Process for Performance

Let us focus on Process

Let us focus on Process

Physicist and Performance

While chatting with a physicist who reads my varied conversations with you, he asked me about my interest and focus on distance running in the general population. I clarified without hesitation that my interest is not in running as much as it is in performance. Whether as a consultant to organisations, a wellness mentor to individuals globally, or a performance coach for business leaders, my focus is on improvement. Running just happens to be one area of technical expertise within that. (To the extent that I even tell you why you need not run!)

When we speak about performance our focus often, quite naturally, goes to the headline number. Who won Wimbledon and in how many sets? What was the new world record set for the butterfly stroke in the Rio Olympics on day 1? How many goals has Cristiano Ronaldo scored? Unfortunately, our expressions of awe at the superhuman outcomes are rarely followed by useful questioning about process. My own interest is almost never in these outcome (I have no clue about the answers to any of the questions above) but, instead, very much in the process that one might follow to achieve them.

Never Mind the Olympics

Unless you are in Rio at the moment, you are probably not very different from the lady you walked past on the street outside. But you too are probably looking to excel at one or more things in your life. And, this could be anything, earth-shattering or trivial – embroidery, cancer-research, tennis, baking, swimming, teaching or dancing the salsa! And, if you remember from when I talked about why I don’t care much about your podium finish, it doesn’t really matter if that lady you crossed on the street is better at that than you are. What matters is if you are performing as close to your potential as you could. I appreciate that that might not be the only thing you have in life to focus on. There are the many constraints of daily life like putting bread on the table, or literally baking bread for the family table! So, how good is your performance given those constraints? Could you be performing better? As I have said before, what matters is the detail. Have you thought through the processes you are following and could you be doing things differently? Could you be doing them better?

Am I lost or am I even following some defined process in the first place?

Am I lost or am I even following some defined process in the first place?

What Could Better Performance Mean for You?

Time = Money = Time

Time = Money = Time

Whether it is Warren Buffet or that lady you walked past, time is money. Given that you probably want to enjoy your waking hours, and I’m assuming you are sleeping well every night, what changes could you make to the many processes or sub-processes you follow that might be improved on, so that you could:
(a) get the same result in less time?
(b) get a better result in the same time?
c) get a better result in less time?
(d) get a better result in less time and save money?
More importantly, how often do you even ask yourself these questions? In other words…
    …how often do you question whether you are questioning your processes?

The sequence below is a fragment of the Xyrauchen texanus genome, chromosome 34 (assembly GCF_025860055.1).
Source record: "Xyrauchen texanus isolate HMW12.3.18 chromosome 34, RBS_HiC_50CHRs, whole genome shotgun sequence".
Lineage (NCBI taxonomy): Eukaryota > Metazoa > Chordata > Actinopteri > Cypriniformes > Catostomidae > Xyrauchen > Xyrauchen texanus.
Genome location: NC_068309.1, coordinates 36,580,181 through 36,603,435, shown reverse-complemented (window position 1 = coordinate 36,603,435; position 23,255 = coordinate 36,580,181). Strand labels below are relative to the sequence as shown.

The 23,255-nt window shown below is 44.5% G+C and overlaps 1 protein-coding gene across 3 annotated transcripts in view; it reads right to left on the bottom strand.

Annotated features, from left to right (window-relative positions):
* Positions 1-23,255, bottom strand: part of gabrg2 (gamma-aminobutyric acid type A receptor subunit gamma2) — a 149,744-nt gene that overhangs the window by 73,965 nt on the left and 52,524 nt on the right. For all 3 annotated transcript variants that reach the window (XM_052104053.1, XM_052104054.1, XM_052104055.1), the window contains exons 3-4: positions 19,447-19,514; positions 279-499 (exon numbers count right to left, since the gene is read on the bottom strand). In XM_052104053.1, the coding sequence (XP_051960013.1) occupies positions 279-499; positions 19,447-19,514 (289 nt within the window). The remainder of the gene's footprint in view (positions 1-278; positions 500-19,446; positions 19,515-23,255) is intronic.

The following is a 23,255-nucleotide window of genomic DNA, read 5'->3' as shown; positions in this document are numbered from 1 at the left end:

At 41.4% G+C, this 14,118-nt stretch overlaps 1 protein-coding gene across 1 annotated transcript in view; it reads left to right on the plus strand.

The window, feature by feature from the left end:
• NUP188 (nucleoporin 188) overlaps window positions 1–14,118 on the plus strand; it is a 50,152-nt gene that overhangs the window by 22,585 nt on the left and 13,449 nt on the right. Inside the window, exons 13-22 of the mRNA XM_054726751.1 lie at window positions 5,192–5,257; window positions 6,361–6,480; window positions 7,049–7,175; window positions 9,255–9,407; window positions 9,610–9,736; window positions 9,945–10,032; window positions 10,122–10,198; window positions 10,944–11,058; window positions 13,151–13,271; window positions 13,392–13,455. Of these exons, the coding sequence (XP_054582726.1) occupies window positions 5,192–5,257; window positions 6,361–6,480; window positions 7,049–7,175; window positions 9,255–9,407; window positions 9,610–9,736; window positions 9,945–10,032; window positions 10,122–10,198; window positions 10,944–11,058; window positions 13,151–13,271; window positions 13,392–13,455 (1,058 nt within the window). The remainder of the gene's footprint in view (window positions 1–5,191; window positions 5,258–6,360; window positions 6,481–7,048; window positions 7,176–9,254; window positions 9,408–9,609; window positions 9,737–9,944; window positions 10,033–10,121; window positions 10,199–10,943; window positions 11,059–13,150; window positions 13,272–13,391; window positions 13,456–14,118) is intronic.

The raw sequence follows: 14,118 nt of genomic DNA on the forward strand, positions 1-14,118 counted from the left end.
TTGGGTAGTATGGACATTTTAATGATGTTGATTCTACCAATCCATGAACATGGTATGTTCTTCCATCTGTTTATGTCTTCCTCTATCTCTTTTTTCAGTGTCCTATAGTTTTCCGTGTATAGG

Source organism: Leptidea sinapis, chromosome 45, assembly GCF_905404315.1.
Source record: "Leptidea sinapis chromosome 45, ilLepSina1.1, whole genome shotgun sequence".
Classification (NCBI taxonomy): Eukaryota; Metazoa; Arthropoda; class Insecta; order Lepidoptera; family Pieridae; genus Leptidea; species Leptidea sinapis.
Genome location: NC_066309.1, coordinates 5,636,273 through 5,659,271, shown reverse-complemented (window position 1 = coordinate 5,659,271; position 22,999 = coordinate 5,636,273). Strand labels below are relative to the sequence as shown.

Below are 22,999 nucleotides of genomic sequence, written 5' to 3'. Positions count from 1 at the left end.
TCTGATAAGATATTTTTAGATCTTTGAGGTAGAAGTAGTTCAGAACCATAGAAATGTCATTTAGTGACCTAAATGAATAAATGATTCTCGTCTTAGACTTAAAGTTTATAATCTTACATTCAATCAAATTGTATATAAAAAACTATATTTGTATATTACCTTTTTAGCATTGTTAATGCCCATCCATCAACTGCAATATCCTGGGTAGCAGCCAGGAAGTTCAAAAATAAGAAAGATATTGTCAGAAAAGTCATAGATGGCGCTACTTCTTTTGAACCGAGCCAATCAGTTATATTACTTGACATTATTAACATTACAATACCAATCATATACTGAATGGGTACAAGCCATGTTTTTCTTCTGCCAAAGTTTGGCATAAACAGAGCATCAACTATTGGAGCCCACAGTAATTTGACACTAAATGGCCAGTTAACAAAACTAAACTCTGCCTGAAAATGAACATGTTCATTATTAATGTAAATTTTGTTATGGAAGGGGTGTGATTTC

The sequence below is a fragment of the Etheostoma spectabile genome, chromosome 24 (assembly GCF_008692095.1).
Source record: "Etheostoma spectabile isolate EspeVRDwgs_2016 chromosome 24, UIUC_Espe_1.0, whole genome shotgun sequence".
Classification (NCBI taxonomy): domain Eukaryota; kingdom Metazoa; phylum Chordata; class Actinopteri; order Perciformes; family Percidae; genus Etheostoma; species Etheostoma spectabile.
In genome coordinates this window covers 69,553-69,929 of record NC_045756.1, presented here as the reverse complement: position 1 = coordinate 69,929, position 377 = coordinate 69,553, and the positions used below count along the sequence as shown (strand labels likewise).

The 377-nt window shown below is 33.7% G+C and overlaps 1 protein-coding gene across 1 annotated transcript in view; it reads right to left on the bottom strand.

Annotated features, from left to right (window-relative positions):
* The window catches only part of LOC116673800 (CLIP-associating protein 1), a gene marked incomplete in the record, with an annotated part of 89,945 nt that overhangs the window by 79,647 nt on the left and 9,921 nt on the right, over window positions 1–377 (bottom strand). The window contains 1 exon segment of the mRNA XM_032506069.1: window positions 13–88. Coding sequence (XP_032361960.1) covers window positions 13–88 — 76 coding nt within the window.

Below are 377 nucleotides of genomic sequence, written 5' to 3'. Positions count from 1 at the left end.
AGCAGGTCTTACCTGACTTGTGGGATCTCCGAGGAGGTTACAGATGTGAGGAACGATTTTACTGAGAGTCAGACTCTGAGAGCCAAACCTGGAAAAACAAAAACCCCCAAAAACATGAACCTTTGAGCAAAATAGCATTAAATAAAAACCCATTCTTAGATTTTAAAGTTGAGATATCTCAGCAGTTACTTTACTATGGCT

Are You Missing Out?

If you are not asking yourself these questions about most of the things you do in your daily life, you are probably missing out on a lot in life. How so? For a start, if you had more time, you could spend it doing more things or more enjoyable things – sleep, for example! If you improved your performance that would bring intrinsic satisfaction and perhaps more money too!  And, saving money, well, that’s like saving time!

What Could You Do Next?

So, can you give up 10 minutes of TV time today, or invest some of that time spent watching the Olympics, on this style of questioning? Then use that time today asking yourself questions related to the processes you follow and whether they could be made better. (Hint: the answer is almost always “yes”!) Ask yourself, “is this really getting me closer to my goal efficiently?” (Hint: the answer is often “no”!) Then ask yourself, “how would someone who is doing really well at this be doing things differently from how I am?” (Tip: there’s almost always something you will think of!). For instance, even simply mastering the pushup, or improving the long-term impact of making smart decisions regarding food can be mastered if we focus on improving the processes we follow for them.

You might be thinking, “hey, I’m happy with life, I don’t think I really want to struggle to improve anything” and if that is really you, great! But if you think you do want to do better at one or more things in your life, then, believe me, you can! Never mind the performance of Olympians, focus on your own processes to be a winner!

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Dr Purnendu Nath spends his waking hours focusing on helping individuals and organizations reach their goals, to make the world a better place. He speaks, writes and advises on topics such as finance, investment management, discipline, education, self-improvement, exercise, nutrition, health and fitness, leadership and parenting.

8 thoughts on “Process for Performance

  1. V@ligator

    “how often do you question whether you are questioning your processes” Its so important to take a stop ever-so-often and review what we’re doing and where we’re headed and Do we even want to head that way anymore?
    Great post – again.

    Liked by 1 person

    Reply
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